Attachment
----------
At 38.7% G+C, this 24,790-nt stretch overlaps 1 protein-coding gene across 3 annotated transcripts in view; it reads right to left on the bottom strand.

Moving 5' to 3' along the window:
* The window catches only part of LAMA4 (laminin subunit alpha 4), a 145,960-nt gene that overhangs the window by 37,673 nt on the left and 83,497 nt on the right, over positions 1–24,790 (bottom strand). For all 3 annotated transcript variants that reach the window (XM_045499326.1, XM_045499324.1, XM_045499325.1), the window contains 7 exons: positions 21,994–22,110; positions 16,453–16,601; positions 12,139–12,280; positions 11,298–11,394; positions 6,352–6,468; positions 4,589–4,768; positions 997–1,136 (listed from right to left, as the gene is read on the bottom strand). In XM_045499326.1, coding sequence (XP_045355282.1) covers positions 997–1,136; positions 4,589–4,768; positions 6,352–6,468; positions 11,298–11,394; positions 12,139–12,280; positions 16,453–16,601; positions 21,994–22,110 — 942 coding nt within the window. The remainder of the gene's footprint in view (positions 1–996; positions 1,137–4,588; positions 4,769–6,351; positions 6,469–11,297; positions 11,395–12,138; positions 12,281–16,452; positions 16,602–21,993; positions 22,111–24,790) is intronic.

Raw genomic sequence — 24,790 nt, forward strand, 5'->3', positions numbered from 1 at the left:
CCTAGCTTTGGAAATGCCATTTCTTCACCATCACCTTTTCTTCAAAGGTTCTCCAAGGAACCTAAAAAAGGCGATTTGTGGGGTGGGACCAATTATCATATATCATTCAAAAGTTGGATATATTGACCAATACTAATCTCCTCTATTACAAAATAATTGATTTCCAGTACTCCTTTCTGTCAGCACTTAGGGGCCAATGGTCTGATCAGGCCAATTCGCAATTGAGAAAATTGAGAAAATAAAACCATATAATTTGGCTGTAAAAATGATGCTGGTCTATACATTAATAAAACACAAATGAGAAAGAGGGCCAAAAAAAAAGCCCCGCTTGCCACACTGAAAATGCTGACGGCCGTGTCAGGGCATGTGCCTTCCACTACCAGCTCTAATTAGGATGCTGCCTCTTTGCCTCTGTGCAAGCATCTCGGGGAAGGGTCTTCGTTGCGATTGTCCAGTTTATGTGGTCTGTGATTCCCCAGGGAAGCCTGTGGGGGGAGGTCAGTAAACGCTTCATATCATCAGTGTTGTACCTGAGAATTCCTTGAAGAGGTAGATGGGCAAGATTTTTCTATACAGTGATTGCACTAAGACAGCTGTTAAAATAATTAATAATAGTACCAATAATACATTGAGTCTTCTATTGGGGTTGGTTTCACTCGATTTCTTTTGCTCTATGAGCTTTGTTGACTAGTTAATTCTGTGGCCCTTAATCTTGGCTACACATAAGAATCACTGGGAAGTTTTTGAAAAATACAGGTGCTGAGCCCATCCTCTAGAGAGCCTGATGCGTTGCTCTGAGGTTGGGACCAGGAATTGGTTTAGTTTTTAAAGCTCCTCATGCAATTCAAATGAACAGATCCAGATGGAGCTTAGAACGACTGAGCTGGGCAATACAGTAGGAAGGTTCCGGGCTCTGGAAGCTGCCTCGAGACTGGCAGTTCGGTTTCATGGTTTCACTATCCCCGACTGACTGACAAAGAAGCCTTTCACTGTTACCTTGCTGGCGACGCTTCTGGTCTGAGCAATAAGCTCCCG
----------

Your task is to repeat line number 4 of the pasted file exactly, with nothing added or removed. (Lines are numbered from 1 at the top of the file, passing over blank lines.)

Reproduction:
Raw genomic sequence — 24,790 nt, forward strand, 5'->3', positions numbered from 1 at the left: